Large increment backups - why?

Discussion in 'Acronis True Image Product Line' started by astickler, Feb 7, 2008.

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  1. astickler

    astickler Registered Member

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    Using True Image Home v11.0 (build 8,053) I performed a full image backup (not sector based) of the computer to an external harddrive. Ths backup was 66Gbytes. I also run a nightly incremental backup, which is averaging at approx 1.2Gbytes per backup.

    The machine (running Windows XP SP2) has a fairly low usage and I do not use an automated disk defragmentation program.

    Can someone explain why these incrementals are so high please.

    Is there any logging that can be enabled to see which files are being backed up?

    Thanks,
    Andrew
     
  2. astickler

    astickler Registered Member

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    Can anyone help here please?

    Can I even generate a detailed log of what has been backed up?

    Andrew
     
  3. Earthling

    Earthling Registered Member

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    If the images are .tib files you can use Mount Image or Explore Backup Archive to see what has been included.
     
    Last edited: Feb 15, 2008
  4. TheWeaz

    TheWeaz Registered Member

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    I do not believe there is any way to tell what files were included in a DIFF or INC image.
    The PC I’m at now creates a 10 GB FULL image file with the INC running between 300 to 700 MB in size, with the majority in the 300-400 range.
    Windows can do all sorts of things in the background that can affect the file/sector structure. Restore Points for one, and this taken from http://www.extremetech.com/article2/0,1697,1148808,00.asp
    "Windows XP Boot Loading Optimizations
    Beyond support for the Simple Boot Flag, new techniques in Windows XP to optimize the boot process push beyond previous versions of Windows. The Windows XP boot loader has been rewritten to incorporate parallel pre-fetching of drivers, boot code, and Registry items. It also loads larger chunks of memory and rearranging files on disk for more efficient file access."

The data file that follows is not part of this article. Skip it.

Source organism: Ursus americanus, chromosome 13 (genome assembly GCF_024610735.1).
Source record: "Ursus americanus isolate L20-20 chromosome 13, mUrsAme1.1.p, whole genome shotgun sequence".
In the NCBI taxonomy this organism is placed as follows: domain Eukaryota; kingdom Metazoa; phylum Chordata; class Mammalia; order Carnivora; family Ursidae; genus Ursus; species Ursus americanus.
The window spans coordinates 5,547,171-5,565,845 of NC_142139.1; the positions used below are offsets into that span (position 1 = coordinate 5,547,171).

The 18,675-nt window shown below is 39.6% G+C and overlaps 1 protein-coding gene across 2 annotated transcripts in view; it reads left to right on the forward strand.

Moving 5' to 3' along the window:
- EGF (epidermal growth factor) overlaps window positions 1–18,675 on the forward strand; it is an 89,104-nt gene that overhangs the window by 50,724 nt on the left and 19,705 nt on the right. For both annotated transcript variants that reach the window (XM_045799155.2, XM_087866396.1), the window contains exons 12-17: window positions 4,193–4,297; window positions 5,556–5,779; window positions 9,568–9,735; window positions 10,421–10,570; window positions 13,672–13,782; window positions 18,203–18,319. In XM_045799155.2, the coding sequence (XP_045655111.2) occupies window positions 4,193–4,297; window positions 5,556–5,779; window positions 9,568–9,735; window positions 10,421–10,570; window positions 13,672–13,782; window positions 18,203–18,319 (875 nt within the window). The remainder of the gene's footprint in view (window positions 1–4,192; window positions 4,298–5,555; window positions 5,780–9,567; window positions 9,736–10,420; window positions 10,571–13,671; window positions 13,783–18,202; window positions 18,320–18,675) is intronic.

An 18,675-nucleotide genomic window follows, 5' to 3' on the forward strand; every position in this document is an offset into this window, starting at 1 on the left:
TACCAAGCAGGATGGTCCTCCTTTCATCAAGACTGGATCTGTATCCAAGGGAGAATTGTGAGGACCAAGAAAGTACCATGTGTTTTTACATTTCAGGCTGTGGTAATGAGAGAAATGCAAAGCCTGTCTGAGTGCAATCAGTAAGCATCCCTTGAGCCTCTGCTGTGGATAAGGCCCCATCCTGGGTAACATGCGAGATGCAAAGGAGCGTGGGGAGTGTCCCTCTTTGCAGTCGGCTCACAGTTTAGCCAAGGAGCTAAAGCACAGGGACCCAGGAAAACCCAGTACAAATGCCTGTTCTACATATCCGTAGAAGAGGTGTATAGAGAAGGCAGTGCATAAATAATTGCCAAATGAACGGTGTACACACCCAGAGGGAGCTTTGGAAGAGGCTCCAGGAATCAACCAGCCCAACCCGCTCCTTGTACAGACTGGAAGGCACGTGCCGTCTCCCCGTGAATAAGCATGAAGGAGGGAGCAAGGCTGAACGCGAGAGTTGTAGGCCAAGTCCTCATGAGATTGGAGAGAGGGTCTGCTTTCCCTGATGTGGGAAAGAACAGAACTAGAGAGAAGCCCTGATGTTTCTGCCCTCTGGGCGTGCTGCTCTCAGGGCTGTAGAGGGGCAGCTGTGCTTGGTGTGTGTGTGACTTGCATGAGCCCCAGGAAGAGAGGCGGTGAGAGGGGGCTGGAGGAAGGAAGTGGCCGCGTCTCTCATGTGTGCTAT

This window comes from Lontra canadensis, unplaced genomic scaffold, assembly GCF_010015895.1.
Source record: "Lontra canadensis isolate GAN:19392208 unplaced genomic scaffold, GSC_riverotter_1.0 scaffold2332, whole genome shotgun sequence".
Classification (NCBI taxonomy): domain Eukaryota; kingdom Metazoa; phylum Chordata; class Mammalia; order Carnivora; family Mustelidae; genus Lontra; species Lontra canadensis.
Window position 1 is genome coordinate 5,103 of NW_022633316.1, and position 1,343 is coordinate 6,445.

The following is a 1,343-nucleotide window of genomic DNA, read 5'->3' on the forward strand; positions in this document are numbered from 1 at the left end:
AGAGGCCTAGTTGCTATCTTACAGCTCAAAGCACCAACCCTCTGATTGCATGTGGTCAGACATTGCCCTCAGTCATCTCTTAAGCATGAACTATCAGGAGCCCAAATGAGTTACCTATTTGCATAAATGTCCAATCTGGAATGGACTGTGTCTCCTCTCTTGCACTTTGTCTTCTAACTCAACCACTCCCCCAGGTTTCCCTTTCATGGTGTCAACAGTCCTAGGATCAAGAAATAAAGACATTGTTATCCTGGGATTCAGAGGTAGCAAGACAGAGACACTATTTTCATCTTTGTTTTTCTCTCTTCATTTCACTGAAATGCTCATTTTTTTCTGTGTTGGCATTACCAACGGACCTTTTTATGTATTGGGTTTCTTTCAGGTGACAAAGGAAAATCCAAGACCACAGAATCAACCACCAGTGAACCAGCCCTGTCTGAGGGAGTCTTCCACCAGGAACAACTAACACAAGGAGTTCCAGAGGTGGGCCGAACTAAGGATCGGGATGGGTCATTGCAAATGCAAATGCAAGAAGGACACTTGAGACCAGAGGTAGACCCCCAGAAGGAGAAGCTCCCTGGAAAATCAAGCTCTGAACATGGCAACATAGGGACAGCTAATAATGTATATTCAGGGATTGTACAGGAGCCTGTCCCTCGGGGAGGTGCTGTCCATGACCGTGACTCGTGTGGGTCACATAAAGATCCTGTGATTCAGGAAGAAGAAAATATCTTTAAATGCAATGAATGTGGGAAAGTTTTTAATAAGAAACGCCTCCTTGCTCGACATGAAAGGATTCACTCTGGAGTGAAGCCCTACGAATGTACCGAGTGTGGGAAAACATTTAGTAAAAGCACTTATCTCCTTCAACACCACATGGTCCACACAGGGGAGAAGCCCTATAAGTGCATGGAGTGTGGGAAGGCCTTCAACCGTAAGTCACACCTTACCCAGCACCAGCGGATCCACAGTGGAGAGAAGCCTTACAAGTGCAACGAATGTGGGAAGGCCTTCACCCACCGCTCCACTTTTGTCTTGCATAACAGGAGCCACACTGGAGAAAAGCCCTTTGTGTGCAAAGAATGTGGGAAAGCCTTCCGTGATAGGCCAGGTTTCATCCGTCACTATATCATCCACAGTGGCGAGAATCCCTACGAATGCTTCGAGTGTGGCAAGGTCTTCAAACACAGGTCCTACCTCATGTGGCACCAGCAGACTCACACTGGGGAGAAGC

Last edited: Feb 15, 2008
  5. Howard Kaikow

    Howard Kaikow Registered Member

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    Let's call the base image x.tib and the differential X2.tib.

    1. Mount each volume in the X.tib archive, and save a list of the files on each volume to a single file, call this x.txt.

    2. Dismount all the mounted volumes., then mount each volume in the X2.tib archive, and sabe the lists in x2.txt.

    3. Use your favorite file comparison tool to compare X2.txt wit X.txt.

    A similar procedure can be used with incremental updates.
     
  6. TheWeaz

    TheWeaz Registered Member

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    OK, I do not believe there is any way WITHIN TI to tell what files were included in a DIFF or INC image.
    I'm sure there are many convoluted other ways to do so.
     
  7. TheWeaz

    TheWeaz Registered Member

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    While that might show any NEW files, how will this indicate CHANGED files?
     
  8. Howard Kaikow

    Howard Kaikow Registered Member

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    When comparing the two list, deleted files will be missing from the 2nd list, new files will have been added to the second list, and the filesize/timestamps will have changed for changed files.
     
  9. Ray Clare

    Ray Clare Registered Member

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    Your incremental files are not really all that large compared to the data on the disk. Windows handles a lot of files in the simple process of booting and running a bit, and then closing down. It makes restore points, and keeps data on your usage to optimize the disk during defrag. In many programs if you open it, look at the data (eg Money, etc) and close it without doing anything at all, it will create a few megs of data that will be seen as changed by Acronis, because it was rewritten.

    You could probably use the time you are spending on this better other ways. There is little liklihood you can reduce them dramatically. Good luck.
     
  10. astickler

    astickler Registered Member

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    I took the earlier advise of the file list compare, and found that the list of changed (or new) files summed to approx 500Mbytes (quite a bit was Outlook Express DBX files). I suppose there is always going to be an overhead in the archive, so perhaps an extra 400-500M is to be expected.

    Thanks all for your comments.
    Andrew
     
  11. TheWeaz

    TheWeaz Registered Member

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    Out of curiosity, just how many files were in a 66 GB backup? Must have taken a long time to do the file compare.
     
  12. Howard Kaikow

    Howard Kaikow Registered Member

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    Mea culpa, mea culpa!

    I had an off day.

    When I suggested that the file compare be done, I forgot to mention the easiest way to do this.

    See GetFileTypeDistribution

    and CompareDrives
     
  13. astickler

    astickler Registered Member

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    I actually mounted 2 consecutive incremental backups, and ran 'dir /a /s' on each, then compared the results using winmerge. I then extracted the list of changes, and used Excel to sum them (after removing some 'junk' lines with 'find' first). Yes, it was rather tedious. :(
     
  14. Howard Kaikow

    Howard Kaikow Registered Member

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    Using CompareDrives is easier and more accurate.
     
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